At the end of October 1918, the German navy mutinied. Rebellion spread throughout the country. In November Germany was forced to drop out of the First World War. Kaiser Wilhelm II abdicated and fled the country. A new republic was declared. In January 1919, elections were held for a new Reichstag and in February 1919, in the town of Weimar, a new government was agreed. Freidrich Ebert was elected President of the new Republic. Germany did not just get a new government. The Allies made sure that Germany got a different kind of government. Before 1914, the government of Germany was almost a military autocracy; after 1919, it was a parliamentary democracy.
How Germany fared after WW1?
Impact of the war on Germany by 1918
Germany was virtually bankrupt
War left 600,000 widows and 2 million children without fathers – by 1925 the state was spending about one-third of its budget in was pensions.
National income was about one-third of what it had been in 1913.
Industrial production was about two-thirds of what it had been in 1913
The war had deepened divisions in German society
There were huge gaps between the living standards of the rich and the poor
Many German workers were bitter at the restrictions placed on their earnings during the war while the factory owners made vast fortunes from the war
During the war women were called up to work in the factories. Many people saw this as damaging to traditional family values and society as a whole
Germany had a revolution and became an unstable democratic republic
Stresses of war led to a revolution in October-November 1918
Many ex-soldiers and civilians despised the new democratic leaders and came to believe that the heroic leader Field Marshall Hindenburg had been betrayed by weak politicians
Germany 1919 – 1933
The history of Germany 1919 – 1933 falls into three phases:
1919-1923: At first the Weimar Republic had great difficulties:
Left wing rebellions
All people were angry with it
Right-wing rebellions and terrorism
Invasion and inflation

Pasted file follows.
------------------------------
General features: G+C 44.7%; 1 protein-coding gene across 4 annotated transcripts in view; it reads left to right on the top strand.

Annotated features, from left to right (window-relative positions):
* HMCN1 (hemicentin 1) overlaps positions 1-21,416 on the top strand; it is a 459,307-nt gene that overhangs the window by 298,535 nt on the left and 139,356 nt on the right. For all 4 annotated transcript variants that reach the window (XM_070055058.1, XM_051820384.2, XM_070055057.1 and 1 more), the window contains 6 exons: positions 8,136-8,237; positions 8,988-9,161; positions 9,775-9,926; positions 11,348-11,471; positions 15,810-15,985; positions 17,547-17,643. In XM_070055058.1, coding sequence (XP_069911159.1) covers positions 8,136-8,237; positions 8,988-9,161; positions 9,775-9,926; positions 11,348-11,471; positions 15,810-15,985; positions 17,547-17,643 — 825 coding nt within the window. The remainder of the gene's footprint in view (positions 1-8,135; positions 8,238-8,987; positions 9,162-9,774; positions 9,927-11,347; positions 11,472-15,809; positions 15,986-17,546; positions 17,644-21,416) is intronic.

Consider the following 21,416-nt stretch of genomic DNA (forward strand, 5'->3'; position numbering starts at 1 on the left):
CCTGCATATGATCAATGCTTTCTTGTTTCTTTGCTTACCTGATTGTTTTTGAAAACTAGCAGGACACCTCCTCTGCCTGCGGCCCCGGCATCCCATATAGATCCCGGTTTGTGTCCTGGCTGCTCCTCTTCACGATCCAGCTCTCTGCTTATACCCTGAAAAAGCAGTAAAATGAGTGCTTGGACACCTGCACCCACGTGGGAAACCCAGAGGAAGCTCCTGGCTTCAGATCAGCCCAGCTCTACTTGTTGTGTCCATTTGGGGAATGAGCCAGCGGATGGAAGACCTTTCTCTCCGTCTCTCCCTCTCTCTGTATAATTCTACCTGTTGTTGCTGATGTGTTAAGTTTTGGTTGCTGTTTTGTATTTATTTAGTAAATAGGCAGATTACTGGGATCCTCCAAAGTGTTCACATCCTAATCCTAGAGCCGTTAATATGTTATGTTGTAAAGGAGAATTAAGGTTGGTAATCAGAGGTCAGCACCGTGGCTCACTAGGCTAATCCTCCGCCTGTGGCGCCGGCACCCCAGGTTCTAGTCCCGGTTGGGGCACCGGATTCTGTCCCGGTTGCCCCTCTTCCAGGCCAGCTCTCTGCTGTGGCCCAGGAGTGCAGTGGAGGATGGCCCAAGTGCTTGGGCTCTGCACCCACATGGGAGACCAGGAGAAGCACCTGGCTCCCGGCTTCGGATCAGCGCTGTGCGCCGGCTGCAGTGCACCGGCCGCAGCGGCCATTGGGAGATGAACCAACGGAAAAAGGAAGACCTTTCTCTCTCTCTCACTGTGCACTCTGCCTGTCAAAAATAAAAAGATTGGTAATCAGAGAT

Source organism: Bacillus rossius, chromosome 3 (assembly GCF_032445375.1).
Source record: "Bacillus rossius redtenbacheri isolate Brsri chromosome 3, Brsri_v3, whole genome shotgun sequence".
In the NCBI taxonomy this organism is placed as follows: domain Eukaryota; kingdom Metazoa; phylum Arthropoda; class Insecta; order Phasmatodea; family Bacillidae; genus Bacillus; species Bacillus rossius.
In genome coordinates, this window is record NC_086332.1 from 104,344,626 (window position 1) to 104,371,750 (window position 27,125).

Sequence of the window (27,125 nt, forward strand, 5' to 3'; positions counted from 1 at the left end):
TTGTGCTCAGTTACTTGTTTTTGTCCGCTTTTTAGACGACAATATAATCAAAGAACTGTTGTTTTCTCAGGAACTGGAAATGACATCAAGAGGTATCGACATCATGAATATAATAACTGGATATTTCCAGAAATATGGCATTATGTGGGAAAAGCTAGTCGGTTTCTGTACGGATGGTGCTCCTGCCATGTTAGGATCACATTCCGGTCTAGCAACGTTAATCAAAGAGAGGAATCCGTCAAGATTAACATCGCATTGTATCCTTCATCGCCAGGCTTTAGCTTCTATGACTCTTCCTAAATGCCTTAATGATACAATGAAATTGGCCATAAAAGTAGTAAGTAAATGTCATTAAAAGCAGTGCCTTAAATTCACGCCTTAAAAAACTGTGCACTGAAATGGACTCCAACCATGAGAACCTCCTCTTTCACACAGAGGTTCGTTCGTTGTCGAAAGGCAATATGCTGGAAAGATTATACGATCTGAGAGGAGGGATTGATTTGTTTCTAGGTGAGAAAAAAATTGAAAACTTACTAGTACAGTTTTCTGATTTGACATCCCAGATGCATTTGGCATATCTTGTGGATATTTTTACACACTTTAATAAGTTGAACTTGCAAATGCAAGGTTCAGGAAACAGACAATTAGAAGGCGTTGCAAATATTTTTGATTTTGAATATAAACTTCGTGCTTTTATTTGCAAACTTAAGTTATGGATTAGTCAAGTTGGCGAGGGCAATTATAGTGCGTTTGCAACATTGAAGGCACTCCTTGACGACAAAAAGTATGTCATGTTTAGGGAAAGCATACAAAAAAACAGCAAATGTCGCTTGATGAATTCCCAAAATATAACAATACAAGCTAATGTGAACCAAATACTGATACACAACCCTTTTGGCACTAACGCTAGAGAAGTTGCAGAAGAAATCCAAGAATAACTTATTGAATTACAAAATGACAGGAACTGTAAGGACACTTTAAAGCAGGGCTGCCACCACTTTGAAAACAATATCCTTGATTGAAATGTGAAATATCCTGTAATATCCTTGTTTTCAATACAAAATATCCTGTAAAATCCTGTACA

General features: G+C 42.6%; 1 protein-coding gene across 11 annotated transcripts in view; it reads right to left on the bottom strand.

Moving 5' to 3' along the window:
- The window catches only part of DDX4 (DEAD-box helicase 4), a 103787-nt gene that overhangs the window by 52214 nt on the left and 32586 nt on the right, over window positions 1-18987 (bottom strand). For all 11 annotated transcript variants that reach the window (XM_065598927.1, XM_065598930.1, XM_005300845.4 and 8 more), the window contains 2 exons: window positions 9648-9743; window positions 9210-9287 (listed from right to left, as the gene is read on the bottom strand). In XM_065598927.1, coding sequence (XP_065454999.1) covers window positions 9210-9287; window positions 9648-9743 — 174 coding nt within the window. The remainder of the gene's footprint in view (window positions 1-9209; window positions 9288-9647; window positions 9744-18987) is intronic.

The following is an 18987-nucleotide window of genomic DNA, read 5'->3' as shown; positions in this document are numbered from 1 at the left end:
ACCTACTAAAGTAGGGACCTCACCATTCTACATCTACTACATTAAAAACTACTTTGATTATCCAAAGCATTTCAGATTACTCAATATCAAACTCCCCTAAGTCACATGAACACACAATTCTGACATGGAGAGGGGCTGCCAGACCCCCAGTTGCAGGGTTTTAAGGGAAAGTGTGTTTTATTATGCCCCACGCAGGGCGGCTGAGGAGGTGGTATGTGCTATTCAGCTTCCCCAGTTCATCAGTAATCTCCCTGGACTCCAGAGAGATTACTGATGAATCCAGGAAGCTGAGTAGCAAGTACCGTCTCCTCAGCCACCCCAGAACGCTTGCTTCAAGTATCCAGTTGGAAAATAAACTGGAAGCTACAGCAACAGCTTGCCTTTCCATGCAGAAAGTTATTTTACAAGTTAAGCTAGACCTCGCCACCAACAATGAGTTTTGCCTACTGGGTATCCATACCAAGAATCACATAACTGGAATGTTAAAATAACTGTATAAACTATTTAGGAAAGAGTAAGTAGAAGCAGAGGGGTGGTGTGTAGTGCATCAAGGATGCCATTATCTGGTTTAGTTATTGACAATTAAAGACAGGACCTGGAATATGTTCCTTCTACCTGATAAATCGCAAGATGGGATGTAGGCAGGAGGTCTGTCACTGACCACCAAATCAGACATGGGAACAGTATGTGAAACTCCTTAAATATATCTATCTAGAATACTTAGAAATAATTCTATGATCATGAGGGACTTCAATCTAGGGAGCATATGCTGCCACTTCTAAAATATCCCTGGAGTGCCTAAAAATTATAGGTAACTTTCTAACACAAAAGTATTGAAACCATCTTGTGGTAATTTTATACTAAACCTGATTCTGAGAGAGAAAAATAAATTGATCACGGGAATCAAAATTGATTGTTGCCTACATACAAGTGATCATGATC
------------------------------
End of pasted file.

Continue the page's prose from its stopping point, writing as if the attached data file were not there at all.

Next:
1923-1929: The Republic survived and (after Gustav Stesemann became Chancellor in 1923) did well:
Foreign policy success
1929-1933: After the Wall Street Crash of 1929, however, the Republic collapsed:
Nazi Party grew more powerful
In 1933, Adolf Hitler became Chancellor
Germany’s Constitution in 1914
The Weimar Constitution of 1919
The Weimar Constitution
Before the war Germany had had no real democracy. The Kaiser was virtually a dictator.
The Weimar Constitution, on the other hand, attempted to set up probably the most democratic system in the world where no individual could gain too much power.
All Germans over the age of 20 could vote.
There was a system of proportional representation – if a party gained 20 per cent of the votes, they gained 20 per cent of the seats in the Parliament (Reichstag)
The Chancellor was responsible for day-to-day government, but he needed the support of half the Reichstag.
The Head of State was the President. The President stayed out of day-to-day government. In a crisis he could rule the country directly through Article 48 of the Constitution. This gave him emergency powers, which meant he did not have to consult the Reichstag.
Weimar Problems 1919-1923 [ILRIM]
1. Ineffective Constitution
The Weimar Constitution did not create a strong government:
a. Article 48 of the constitution gave the President sole power in ‘times of emergency’ – something he took often.
b. The system of proportional voting led to 28 parties. This made it virtually impossible to establish a majority in the Reichstag, and led to frequent changes in the government.
c. The German states had too much power and often ignored the government.
d. The Army, led the right-wing General Hans von Seeckt was not fully under the government’s control.